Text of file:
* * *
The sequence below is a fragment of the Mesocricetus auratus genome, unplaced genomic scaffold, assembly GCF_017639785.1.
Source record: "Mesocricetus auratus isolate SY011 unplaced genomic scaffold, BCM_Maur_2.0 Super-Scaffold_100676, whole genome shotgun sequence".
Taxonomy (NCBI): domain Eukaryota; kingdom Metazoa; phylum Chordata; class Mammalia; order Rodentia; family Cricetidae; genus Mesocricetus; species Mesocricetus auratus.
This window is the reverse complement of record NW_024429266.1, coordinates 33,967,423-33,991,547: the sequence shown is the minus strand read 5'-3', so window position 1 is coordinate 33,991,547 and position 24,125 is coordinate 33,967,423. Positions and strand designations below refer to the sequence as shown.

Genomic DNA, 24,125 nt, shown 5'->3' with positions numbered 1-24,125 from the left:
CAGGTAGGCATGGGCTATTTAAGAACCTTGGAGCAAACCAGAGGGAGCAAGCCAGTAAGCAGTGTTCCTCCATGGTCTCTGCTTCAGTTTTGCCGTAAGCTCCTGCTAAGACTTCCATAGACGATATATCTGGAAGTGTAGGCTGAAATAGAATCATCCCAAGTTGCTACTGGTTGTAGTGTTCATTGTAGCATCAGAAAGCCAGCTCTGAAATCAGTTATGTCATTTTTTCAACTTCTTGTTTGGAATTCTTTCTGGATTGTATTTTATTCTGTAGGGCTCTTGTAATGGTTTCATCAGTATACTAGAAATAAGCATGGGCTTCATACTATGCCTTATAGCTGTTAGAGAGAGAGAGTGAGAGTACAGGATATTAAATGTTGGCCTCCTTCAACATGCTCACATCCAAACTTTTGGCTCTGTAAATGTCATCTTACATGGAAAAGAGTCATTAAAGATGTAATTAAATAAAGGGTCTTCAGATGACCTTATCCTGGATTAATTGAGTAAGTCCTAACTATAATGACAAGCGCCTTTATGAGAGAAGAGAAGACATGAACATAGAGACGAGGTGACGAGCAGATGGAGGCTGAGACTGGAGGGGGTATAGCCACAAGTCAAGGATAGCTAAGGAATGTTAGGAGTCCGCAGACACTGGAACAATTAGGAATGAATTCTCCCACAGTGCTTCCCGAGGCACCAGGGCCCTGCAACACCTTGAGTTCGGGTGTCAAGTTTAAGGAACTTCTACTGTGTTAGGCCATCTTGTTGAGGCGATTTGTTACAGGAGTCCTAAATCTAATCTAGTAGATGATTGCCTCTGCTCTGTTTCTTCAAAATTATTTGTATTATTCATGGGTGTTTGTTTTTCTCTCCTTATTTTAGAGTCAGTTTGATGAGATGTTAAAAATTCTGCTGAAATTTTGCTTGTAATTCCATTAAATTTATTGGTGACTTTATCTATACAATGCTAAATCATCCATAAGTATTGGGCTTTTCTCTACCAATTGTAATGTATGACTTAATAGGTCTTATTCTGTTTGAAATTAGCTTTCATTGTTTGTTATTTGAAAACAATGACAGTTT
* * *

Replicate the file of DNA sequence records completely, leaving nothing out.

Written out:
The sequence below is a fragment of the Mesocricetus auratus genome, unplaced genomic scaffold, assembly GCF_017639785.1.
Source record: "Mesocricetus auratus isolate SY011 unplaced genomic scaffold, BCM_Maur_2.0 Super-Scaffold_100676, whole genome shotgun sequence".
Taxonomy (NCBI): domain Eukaryota; kingdom Metazoa; phylum Chordata; class Mammalia; order Rodentia; family Cricetidae; genus Mesocricetus; species Mesocricetus auratus.
This window is the reverse complement of record NW_024429266.1, coordinates 33,967,423-33,991,547: the sequence shown is the minus strand read 5'-3', so window position 1 is coordinate 33,991,547 and position 24,125 is coordinate 33,967,423. Positions and strand designations below refer to the sequence as shown.

Genomic DNA, 24,125 nt, shown 5'->3' with positions numbered 1-24,125 from the left:
CAGGTAGGCATGGGCTATTTAAGAACCTTGGAGCAAACCAGAGGGAGCAAGCCAGTAAGCAGTGTTCCTCCATGGTCTCTGCTTCAGTTTTGCCGTAAGCTCCTGCTAAGACTTCCATAGACGATATATCTGGAAGTGTAGGCTGAAATAGAATCATCCCAAGTTGCTACTGGTTGTAGTGTTCATTGTAGCATCAGAAAGCCAGCTCTGAAATCAGTTATGTCATTTTTTCAACTTCTTGTTTGGAATTCTTTCTGGATTGTATTTTATTCTGTAGGGCTCTTGTAATGGTTTCATCAGTATACTAGAAATAAGCATGGGCTTCATACTATGCCTTATAGCTGTTAGAGAGAGAGAGTGAGAGTACAGGATATTAAATGTTGGCCTCCTTCAACATGCTCACATCCAAACTTTTGGCTCTGTAAATGTCATCTTACATGGAAAAGAGTCATTAAAGATGTAATTAAATAAAGGGTCTTCAGATGACCTTATCCTGGATTAATTGAGTAAGTCCTAACTATAATGACAAGCGCCTTTATGAGAGAAGAGAAGACATGAACATAGAGACGAGGTGACGAGCAGATGGAGGCTGAGACTGGAGGGGGTATAGCCACAAGTCAAGGATAGCTAAGGAATGTTAGGAGTCCGCAGACACTGGAACAATTAGGAATGAATTCTCCCACAGTGCTTCCCGAGGCACCAGGGCCCTGCAACACCTTGAGTTCGGGTGTCAAGTTTAAGGAACTTCTACTGTGTTAGGCCATCTTGTTGAGGCGATTTGTTACAGGAGTCCTAAATCTAATCTAGTAGATGATTGCCTCTGCTCTGTTTCTTCAAAATTATTTGTATTATTCATGGGTGTTTGTTTTTCTCTCCTTATTTTAGAGTCAGTTTGATGAGATGTTAAAAATTCTGCTGAAATTTTGCTTGTAATTCCATTAAATTTATTGGTGACTTTATCTATACAATGCTAAATCATCCATAAGTATTGGGCTTTTCTCTACCAATTGTAATGTATGACTTAATAGGTCTTATTCTGTTTGAAATTAGCTTTCATTGTTTGTTATTTGAAAACAATGACAGTTT